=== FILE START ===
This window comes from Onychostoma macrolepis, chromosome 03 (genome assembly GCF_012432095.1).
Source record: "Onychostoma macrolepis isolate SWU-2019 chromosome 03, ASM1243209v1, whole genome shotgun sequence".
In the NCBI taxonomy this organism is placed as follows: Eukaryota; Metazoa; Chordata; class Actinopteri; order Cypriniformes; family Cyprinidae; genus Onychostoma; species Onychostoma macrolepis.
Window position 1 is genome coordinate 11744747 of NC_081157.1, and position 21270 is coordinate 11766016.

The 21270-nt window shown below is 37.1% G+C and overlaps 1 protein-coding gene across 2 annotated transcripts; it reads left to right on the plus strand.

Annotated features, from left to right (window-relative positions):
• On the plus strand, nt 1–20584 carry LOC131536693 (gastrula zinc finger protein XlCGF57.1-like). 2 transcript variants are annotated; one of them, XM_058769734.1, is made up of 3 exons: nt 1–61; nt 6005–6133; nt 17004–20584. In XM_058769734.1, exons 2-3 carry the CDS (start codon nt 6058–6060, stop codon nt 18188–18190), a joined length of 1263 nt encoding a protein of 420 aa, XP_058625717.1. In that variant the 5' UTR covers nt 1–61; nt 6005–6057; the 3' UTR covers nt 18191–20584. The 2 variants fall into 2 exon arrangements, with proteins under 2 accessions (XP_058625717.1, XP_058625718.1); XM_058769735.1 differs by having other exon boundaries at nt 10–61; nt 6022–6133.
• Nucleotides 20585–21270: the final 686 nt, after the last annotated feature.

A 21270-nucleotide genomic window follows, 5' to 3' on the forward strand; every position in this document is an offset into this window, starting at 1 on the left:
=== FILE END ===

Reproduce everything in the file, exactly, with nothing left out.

This window comes from Onychostoma macrolepis, chromosome 03 (genome assembly GCF_012432095.1).
Source record: "Onychostoma macrolepis isolate SWU-2019 chromosome 03, ASM1243209v1, whole genome shotgun sequence".
In the NCBI taxonomy this organism is placed as follows: Eukaryota; Metazoa; Chordata; class Actinopteri; order Cypriniformes; family Cyprinidae; genus Onychostoma; species Onychostoma macrolepis.
Window position 1 is genome coordinate 11744747 of NC_081157.1, and position 21270 is coordinate 11766016.

The 21270-nt window shown below is 37.1% G+C and overlaps 1 protein-coding gene across 2 annotated transcripts; it reads left to right on the plus strand.

Annotated features, from left to right (window-relative positions):
• On the plus strand, nt 1–20584 carry LOC131536693 (gastrula zinc finger protein XlCGF57.1-like). 2 transcript variants are annotated; one of them, XM_058769734.1, is made up of 3 exons: nt 1–61; nt 6005–6133; nt 17004–20584. In XM_058769734.1, exons 2-3 carry the CDS (start codon nt 6058–6060, stop codon nt 18188–18190), a joined length of 1263 nt encoding a protein of 420 aa, XP_058625717.1. In that variant the 5' UTR covers nt 1–61; nt 6005–6057; the 3' UTR covers nt 18191–20584. The 2 variants fall into 2 exon arrangements, with proteins under 2 accessions (XP_058625717.1, XP_058625718.1); XM_058769735.1 differs by having other exon boundaries at nt 10–61; nt 6022–6133.
• Nucleotides 20585–21270: the final 686 nt, after the last annotated feature.

A 21270-nucleotide genomic window follows, 5' to 3' on the forward strand; every position in this document is an offset into this window, starting at 1 on the left: